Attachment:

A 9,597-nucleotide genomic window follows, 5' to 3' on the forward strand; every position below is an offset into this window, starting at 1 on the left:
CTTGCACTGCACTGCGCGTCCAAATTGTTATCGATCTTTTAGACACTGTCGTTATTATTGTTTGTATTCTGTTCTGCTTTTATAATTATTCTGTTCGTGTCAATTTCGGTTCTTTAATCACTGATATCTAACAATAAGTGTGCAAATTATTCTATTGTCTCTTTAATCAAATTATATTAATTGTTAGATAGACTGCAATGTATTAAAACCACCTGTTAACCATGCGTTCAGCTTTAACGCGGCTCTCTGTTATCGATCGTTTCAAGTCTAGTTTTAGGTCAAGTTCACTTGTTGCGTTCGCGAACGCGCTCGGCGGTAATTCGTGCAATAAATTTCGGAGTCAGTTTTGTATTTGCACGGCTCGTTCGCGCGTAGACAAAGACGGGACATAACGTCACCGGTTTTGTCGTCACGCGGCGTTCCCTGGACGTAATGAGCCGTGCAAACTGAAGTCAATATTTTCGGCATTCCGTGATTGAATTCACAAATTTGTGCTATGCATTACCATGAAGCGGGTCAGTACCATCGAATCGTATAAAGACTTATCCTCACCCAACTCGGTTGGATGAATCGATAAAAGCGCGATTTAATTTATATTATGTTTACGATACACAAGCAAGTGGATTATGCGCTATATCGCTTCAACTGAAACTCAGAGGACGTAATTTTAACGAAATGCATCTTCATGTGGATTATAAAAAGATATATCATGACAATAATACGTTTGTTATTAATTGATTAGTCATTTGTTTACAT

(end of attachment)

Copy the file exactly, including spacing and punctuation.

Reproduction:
A 9,597-nucleotide genomic window follows, 5' to 3' on the forward strand; every position below is an offset into this window, starting at 1 on the left:
CTTGCACTGCACTGCGCGTCCAAATTGTTATCGATCTTTTAGACACTGTCGTTATTATTGTTTGTATTCTGTTCTGCTTTTATAATTATTCTGTTCGTGTCAATTTCGGTTCTTTAATCACTGATATCTAACAATAAGTGTGCAAATTATTCTATTGTCTCTTTAATCAAATTATATTAATTGTTAGATAGACTGCAATGTATTAAAACCACCTGTTAACCATGCGTTCAGCTTTAACGCGGCTCTCTGTTATCGATCGTTTCAAGTCTAGTTTTAGGTCAAGTTCACTTGTTGCGTTCGCGAACGCGCTCGGCGGTAATTCGTGCAATAAATTTCGGAGTCAGTTTTGTATTTGCACGGCTCGTTCGCGCGTAGACAAAGACGGGACATAACGTCACCGGTTTTGTCGTCACGCGGCGTTCCCTGGACGTAATGAGCCGTGCAAACTGAAGTCAATATTTTCGGCATTCCGTGATTGAATTCACAAATTTGTGCTATGCATTACCATGAAGCGGGTCAGTACCATCGAATCGTATAAAGACTTATCCTCACCCAACTCGGTTGGATGAATCGATAAAAGCGCGATTTAATTTATATTATGTTTACGATACACAAGCAAGTGGATTATGCGCTATATCGCTTCAACTGAAACTCAGAGGACGTAATTTTAACGAAATGCATCTTCATGTGGATTATAAAAAGATATATCATGACAATAATACGTTTGTTATTAATTGATTAGTCATTTGTTTACAT